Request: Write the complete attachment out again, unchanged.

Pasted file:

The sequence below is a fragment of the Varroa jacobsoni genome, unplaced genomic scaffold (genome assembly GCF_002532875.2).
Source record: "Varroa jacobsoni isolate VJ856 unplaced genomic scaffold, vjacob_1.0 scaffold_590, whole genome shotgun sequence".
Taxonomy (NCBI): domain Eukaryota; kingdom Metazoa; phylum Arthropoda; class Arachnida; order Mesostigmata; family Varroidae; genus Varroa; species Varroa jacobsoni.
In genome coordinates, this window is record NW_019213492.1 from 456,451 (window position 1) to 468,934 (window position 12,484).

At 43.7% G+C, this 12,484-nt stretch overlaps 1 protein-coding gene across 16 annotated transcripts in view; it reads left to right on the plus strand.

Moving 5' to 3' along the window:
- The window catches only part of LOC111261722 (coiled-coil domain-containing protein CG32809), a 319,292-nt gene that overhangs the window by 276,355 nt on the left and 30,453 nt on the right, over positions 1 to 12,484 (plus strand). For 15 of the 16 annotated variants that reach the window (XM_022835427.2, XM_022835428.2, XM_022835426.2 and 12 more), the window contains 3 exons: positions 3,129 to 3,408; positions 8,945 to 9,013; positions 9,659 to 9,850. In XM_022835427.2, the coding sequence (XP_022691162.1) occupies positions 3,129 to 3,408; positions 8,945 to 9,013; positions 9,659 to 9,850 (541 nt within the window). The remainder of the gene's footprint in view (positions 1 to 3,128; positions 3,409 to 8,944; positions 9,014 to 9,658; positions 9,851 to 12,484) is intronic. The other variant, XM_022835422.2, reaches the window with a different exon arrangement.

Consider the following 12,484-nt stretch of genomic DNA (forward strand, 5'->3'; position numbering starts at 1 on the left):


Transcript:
The sequence below is a fragment of the Varroa jacobsoni genome, unplaced genomic scaffold (genome assembly GCF_002532875.2).
Source record: "Varroa jacobsoni isolate VJ856 unplaced genomic scaffold, vjacob_1.0 scaffold_590, whole genome shotgun sequence".
Taxonomy (NCBI): domain Eukaryota; kingdom Metazoa; phylum Arthropoda; class Arachnida; order Mesostigmata; family Varroidae; genus Varroa; species Varroa jacobsoni.
In genome coordinates, this window is record NW_019213492.1 from 456,451 (window position 1) to 468,934 (window position 12,484).

At 43.7% G+C, this 12,484-nt stretch overlaps 1 protein-coding gene across 16 annotated transcripts in view; it reads left to right on the plus strand.

Moving 5' to 3' along the window:
- The window catches only part of LOC111261722 (coiled-coil domain-containing protein CG32809), a 319,292-nt gene that overhangs the window by 276,355 nt on the left and 30,453 nt on the right, over positions 1 to 12,484 (plus strand). For 15 of the 16 annotated variants that reach the window (XM_022835427.2, XM_022835428.2, XM_022835426.2 and 12 more), the window contains 3 exons: positions 3,129 to 3,408; positions 8,945 to 9,013; positions 9,659 to 9,850. In XM_022835427.2, the coding sequence (XP_022691162.1) occupies positions 3,129 to 3,408; positions 8,945 to 9,013; positions 9,659 to 9,850 (541 nt within the window). The remainder of the gene's footprint in view (positions 1 to 3,128; positions 3,409 to 8,944; positions 9,014 to 9,658; positions 9,851 to 12,484) is intronic. The other variant, XM_022835422.2, reaches the window with a different exon arrangement.

Consider the following 12,484-nt stretch of genomic DNA (forward strand, 5'->3'; position numbering starts at 1 on the left):